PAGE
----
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Police car "Cruise Lights"

I’ve not seen any here in Manatee County, but Hillsborough County to my north, is trying them out.

The cruise lights are a feature which illuminate small parts of the regular emergency lights and they operate at reduced brightness and do not flash. They are always on, day and night.

The purpose of cruise lights is to make the police more visible in order to help reduce criminal activity. Our local police do things to increase police presence, like parking unused cars in different places and setting up those LED signs that indicate the speed limit and let drivers see their speed as they approach them.

I know it won’t be long until our local law enforcement gets them since they are all in when it comes to “visibility”.

At the link above is a video that shows the lights in use and talks about a study done on “cruise lights”.

Have you seen them in use anywhere?

Do you think they are (or would be) a good idea?
:palm_tree: :sunglasses: :palm_tree:

I like the idea, now I can tell if it is a cop vs a car with a roof rack!
Haven’t seen them in Brevard, many are “slick tops” meaning no outside light bars.

Connecticut State police have been using these for a while now. In the middle of the light bar is an illuminated “State Police” sign.

I don’t know what county it is but saw an empty Sheriffs car parked in the center on 41 south of Ft. Myers somewhere. It was there for at least several days and never moved. All dark though, no lights. Only works for a day or two then people catch on and common sense driving speed takes over.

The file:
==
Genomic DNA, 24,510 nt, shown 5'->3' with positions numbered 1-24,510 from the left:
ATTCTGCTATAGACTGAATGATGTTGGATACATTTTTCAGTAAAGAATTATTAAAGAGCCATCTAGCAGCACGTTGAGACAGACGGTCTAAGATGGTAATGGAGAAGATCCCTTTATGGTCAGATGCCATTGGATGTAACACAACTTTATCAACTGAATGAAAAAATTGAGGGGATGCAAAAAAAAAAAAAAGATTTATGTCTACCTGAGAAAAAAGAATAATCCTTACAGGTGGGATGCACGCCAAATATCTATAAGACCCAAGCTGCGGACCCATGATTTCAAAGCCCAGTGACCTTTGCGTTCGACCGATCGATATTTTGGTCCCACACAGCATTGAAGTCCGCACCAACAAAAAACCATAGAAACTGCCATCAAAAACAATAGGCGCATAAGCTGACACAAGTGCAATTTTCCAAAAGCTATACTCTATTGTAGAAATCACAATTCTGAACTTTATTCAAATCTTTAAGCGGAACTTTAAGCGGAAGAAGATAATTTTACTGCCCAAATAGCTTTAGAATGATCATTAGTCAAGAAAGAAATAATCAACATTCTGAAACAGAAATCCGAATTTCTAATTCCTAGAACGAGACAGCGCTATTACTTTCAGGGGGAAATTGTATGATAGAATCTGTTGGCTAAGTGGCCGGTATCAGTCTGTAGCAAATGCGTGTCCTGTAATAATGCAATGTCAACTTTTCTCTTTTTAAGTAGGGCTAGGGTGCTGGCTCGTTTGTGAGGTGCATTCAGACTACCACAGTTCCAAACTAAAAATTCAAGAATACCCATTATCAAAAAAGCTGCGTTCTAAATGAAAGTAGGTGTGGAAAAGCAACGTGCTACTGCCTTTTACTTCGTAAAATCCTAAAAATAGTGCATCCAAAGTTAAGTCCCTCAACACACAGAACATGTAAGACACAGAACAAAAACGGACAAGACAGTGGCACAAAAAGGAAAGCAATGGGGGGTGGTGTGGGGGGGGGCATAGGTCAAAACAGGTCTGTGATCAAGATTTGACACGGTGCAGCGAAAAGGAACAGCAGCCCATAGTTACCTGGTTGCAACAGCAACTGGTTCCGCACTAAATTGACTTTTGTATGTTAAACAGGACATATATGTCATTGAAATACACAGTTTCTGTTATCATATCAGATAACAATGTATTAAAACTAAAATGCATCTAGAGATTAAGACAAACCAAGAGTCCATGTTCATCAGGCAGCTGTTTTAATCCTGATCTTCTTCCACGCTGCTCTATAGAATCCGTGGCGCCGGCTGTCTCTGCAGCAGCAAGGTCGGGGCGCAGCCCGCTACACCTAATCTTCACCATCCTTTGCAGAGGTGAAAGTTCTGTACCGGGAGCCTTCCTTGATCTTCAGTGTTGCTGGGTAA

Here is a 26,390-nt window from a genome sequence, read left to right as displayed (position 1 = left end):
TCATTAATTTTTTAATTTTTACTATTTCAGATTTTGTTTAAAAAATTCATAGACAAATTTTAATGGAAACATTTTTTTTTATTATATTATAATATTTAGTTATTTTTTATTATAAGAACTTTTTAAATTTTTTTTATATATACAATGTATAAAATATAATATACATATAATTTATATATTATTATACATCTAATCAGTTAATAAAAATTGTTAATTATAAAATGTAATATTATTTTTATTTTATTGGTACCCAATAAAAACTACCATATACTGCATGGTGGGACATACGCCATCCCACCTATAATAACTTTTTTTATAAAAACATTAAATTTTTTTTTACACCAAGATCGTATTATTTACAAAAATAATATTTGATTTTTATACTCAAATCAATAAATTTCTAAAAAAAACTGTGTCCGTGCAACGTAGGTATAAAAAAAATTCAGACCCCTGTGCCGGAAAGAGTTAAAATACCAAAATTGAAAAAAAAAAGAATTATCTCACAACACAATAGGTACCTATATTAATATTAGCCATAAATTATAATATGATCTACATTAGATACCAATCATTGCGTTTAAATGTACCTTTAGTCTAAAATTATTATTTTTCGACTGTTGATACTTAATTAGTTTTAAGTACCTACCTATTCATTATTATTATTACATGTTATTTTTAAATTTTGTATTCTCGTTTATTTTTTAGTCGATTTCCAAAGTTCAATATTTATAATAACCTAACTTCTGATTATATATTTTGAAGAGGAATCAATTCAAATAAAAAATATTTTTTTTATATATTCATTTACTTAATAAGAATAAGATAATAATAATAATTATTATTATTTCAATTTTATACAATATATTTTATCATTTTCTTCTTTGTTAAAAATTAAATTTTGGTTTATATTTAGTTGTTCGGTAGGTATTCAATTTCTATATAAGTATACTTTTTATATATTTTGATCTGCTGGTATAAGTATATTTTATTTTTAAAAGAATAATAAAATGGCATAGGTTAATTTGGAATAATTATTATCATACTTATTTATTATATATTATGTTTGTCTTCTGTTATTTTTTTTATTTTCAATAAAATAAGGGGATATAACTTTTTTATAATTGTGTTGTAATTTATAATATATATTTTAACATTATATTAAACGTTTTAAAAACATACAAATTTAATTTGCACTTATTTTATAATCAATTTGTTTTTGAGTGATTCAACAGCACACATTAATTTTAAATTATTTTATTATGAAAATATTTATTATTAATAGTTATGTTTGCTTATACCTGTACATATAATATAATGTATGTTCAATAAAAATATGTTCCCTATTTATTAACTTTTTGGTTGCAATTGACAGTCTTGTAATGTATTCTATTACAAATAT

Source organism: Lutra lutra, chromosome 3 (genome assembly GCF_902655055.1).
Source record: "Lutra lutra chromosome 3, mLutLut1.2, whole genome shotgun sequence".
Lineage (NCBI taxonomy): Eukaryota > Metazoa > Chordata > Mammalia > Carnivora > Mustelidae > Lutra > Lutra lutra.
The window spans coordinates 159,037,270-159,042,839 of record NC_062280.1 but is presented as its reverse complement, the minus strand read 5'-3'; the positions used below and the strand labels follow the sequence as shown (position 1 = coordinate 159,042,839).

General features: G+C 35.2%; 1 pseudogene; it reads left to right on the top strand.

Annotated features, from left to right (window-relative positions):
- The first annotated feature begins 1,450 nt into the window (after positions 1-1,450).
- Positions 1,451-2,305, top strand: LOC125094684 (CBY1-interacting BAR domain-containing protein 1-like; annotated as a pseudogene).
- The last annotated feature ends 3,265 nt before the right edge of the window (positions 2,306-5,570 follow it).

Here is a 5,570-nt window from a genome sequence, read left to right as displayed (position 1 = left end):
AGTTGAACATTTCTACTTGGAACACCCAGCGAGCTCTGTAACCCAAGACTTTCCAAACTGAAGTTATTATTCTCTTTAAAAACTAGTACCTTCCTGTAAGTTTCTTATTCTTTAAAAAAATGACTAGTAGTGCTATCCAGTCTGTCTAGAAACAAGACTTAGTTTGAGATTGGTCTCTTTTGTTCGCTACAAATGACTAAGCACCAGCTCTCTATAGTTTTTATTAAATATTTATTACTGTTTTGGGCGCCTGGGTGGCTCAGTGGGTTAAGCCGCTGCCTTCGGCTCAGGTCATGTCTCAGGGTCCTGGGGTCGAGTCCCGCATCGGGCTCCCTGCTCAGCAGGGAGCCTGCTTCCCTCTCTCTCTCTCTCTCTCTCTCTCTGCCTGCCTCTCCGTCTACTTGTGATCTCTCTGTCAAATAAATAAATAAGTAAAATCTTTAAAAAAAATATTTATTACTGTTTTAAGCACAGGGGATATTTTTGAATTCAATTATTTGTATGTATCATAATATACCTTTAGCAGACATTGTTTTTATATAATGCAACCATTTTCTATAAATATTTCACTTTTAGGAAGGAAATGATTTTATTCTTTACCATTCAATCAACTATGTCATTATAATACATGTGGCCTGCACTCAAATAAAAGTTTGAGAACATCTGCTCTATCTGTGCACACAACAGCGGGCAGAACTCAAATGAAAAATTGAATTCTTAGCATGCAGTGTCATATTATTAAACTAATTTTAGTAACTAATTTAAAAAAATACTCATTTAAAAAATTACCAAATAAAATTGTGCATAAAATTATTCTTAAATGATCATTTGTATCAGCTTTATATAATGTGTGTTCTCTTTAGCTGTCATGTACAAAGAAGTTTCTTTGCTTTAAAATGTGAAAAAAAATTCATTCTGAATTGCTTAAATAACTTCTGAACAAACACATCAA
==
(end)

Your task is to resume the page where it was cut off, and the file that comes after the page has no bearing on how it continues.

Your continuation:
I hated it when Volusia County was doing that on I95, cars would slow to 55 MPH in a 70 zone.

We slow down to 78, and in IL you could get rear ended going 78 in a 55mph zone.

When that’s on, there’s room for someone in the back.

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I’ll be sure and behave myself, then. :smile:

Several years ago, the Police Chief in my town began parking an old patrol car–complete with a mannekin of some sort in the driver’s seat–near a particularly busy intersection. It probably worked to some extent for the first couple of days, but once people figured it out, it was only a source of ridicule for the Chief. Not long ago, our Mayor finally got rid of that guy.

A small town close to where I live does that every summer, 1 on each end of town.

16 - 32 hours a week, it’s a real live officer in the car, the days and hours of the real officer are always changing.

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Here in my area of Calif it seems like the objective is to make the police cars to appear to not look like one. The light bars on the roof are nearly invisible from both the front or the rear, unless of course the lights are turned on. The only way to tell its a police car is from the side, where there’s an insignia painted on the door.

You must live in a nice neighborhood if police are trying to be seen. Most of the police I see are trying to hide.

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Washington D.C. police have been using cruise lights for years.